Daily Discovery: Tessa Kaye Explores Double Standards With Candid Ease on “Smile More”

Dripping in falsetto-y sweetness, Tessa Kaye speaks on the double standard between what’s expected of men and women and their appearances in a glittery upbeat track entitled “Smile More.”

With deceiving Ariana Grande-esque poppiness, Kaye details the frustrating disparity that women have faced since childhood: to smile or not to smile. Kaye explains candidly that she had to put this sentiment into a song solely “for [her] own sanity.”

“There’s always been such a big double standard of how men and women have been allowed to act, or express themselves in society. Every woman I know has stories of times they’ve been told to smile from mostly men and ones who are often complete strangers.”

She adds that it goes deeper than just what is expected of women, but in the fact that not smiling conveys a completely different message between men and women. 

“When a man has a straight face he’s usually perceived as strong, powerful, stern, deep in thought. For women, we’re said to be harsh, emotional, ‘bitchy,’ cold or just ‘not nice to look at.’ As if the reason we exist is to be pretty objects for someone else’s viewing pleasure. It’s completely bizarre. It’s been a conversation since I can remember, and it’s exhausting,” she says.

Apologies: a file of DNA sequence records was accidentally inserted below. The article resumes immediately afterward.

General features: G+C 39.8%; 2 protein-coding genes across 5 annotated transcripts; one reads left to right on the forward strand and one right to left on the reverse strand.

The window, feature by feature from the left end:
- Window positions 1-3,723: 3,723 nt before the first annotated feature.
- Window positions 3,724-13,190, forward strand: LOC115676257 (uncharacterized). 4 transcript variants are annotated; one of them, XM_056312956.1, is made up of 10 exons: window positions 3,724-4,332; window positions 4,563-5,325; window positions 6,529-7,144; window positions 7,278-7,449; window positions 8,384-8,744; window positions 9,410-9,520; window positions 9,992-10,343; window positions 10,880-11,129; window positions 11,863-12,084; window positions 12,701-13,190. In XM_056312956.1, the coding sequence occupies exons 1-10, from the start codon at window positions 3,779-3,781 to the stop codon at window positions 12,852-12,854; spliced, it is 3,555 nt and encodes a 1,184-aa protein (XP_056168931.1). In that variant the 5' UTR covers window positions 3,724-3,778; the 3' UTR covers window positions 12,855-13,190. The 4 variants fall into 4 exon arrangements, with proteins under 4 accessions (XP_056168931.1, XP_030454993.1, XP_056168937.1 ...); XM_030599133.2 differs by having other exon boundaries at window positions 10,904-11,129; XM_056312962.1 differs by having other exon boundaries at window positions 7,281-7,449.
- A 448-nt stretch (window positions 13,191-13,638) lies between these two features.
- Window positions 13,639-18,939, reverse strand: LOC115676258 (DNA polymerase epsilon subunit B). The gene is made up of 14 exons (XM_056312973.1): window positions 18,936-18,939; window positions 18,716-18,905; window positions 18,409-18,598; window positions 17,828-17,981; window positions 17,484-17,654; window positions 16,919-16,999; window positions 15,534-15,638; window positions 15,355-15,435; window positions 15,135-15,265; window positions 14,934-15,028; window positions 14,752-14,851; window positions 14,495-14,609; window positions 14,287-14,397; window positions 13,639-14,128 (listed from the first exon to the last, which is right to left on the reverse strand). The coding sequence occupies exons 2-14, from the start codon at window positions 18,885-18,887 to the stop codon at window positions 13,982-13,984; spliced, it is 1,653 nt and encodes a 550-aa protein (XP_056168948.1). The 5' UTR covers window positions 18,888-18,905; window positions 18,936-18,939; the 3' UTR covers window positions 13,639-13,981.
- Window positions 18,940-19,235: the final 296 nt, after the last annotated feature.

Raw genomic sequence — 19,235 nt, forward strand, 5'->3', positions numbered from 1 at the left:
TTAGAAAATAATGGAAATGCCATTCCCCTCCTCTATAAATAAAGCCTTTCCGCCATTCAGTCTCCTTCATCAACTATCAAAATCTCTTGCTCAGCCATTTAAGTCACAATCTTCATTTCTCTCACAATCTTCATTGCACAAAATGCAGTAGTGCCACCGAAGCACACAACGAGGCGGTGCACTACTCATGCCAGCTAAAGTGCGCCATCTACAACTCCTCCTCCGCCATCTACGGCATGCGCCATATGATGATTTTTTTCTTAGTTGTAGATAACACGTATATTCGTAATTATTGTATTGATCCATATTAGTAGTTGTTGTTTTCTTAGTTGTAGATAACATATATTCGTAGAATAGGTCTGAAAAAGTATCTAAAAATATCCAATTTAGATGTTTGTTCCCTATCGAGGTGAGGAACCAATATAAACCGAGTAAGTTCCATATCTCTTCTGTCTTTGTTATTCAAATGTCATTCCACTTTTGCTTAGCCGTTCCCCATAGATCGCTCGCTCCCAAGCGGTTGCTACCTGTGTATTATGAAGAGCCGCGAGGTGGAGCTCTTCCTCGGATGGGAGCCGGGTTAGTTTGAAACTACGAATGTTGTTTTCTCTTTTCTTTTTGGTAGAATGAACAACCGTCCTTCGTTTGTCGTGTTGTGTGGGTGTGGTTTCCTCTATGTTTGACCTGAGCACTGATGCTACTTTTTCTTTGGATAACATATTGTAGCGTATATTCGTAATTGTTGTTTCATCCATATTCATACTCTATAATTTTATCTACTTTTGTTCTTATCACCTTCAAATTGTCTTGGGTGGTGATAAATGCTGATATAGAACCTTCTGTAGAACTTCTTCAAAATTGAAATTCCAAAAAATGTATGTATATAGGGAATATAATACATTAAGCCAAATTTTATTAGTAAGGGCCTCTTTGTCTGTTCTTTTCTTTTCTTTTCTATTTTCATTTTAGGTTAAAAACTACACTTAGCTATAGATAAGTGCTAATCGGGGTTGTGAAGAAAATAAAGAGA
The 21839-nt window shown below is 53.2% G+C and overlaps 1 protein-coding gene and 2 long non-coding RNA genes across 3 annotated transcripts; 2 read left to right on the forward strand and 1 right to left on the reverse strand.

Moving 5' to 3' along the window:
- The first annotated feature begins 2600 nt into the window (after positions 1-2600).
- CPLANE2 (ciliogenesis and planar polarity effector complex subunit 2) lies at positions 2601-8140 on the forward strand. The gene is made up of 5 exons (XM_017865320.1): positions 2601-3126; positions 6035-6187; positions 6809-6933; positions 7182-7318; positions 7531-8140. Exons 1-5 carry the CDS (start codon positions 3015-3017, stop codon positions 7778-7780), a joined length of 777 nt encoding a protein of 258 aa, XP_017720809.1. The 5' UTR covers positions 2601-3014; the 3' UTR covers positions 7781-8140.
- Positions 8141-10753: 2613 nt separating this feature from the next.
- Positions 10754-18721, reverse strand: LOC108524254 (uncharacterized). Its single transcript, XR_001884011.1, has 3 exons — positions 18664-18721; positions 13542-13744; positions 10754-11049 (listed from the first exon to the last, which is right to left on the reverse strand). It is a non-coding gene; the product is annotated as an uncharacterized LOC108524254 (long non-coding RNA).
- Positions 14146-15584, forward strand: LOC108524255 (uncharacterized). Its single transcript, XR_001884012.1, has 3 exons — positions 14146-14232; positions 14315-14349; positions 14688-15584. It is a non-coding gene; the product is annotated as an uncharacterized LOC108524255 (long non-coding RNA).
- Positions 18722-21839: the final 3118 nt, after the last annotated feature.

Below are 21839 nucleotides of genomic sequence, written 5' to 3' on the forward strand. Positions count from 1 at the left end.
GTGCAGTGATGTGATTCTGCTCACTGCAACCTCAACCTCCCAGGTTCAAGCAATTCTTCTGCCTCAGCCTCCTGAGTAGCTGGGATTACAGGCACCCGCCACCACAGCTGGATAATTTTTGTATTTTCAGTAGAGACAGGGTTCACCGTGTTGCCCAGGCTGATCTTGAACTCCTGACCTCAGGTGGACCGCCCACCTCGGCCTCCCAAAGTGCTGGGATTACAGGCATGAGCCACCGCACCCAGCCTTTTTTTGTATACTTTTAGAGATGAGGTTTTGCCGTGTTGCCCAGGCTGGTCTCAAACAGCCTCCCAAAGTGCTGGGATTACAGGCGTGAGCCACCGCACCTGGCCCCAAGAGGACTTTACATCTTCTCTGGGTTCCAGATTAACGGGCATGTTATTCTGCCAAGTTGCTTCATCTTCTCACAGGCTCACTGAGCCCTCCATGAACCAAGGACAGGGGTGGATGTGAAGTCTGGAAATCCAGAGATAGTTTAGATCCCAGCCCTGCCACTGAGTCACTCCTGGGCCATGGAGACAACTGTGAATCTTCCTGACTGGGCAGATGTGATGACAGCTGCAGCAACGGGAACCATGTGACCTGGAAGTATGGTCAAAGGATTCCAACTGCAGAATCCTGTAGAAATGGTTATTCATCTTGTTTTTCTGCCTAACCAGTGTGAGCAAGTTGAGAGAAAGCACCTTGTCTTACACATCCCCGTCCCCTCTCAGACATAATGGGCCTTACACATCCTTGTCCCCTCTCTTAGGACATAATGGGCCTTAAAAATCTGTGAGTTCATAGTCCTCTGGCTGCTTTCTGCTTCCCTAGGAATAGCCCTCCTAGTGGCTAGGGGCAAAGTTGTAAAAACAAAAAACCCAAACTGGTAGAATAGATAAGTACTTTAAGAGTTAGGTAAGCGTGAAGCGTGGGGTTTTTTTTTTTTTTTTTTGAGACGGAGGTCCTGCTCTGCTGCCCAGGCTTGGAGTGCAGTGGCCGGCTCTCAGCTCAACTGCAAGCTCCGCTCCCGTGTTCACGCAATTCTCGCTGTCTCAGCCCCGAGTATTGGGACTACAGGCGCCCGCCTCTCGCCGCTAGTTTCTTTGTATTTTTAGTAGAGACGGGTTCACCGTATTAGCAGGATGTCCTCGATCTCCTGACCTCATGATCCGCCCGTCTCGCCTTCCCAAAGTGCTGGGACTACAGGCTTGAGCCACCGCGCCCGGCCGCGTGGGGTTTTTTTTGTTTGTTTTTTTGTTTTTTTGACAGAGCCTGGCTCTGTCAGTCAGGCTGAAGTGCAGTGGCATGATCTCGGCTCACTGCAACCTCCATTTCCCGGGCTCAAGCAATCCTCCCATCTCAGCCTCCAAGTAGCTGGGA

In the bridge, Kaye sums everything up nicely with a simple question: Why does my expression make you feel so threatened? 

Even with a seemingly pointed subject matter, Kaye doesn’t hold back. She says exactly what she needs to say, laying it all out on the table atop the bubblegum beat created by LA producer, LaFrantz who she’s worked with frequently. 

His work helps create a compelling juxtaposition between catchy, relatable and approachable and the honesty, bluntness and candor of what Kaye sings, almost emulating the gilded irony of smiling just to make others feel at ease. 

Despite “Smile More” only being Kaye’s third release, she is slowly carving her own path in the industry. With solid songwriting capabilities touching on relatable themes, infectious melodies and nods to inspirations like Doja Cat, Jon Bellion, Tierra Whack and other R&B and pop pioneers, Kaye is undoubtedly an artist on the rise. 

Above all, she wants her song to convey one central immutable theme: “Women don’t owe you shit.” 

And don’t forget it. 

Check out “Smile More” below.

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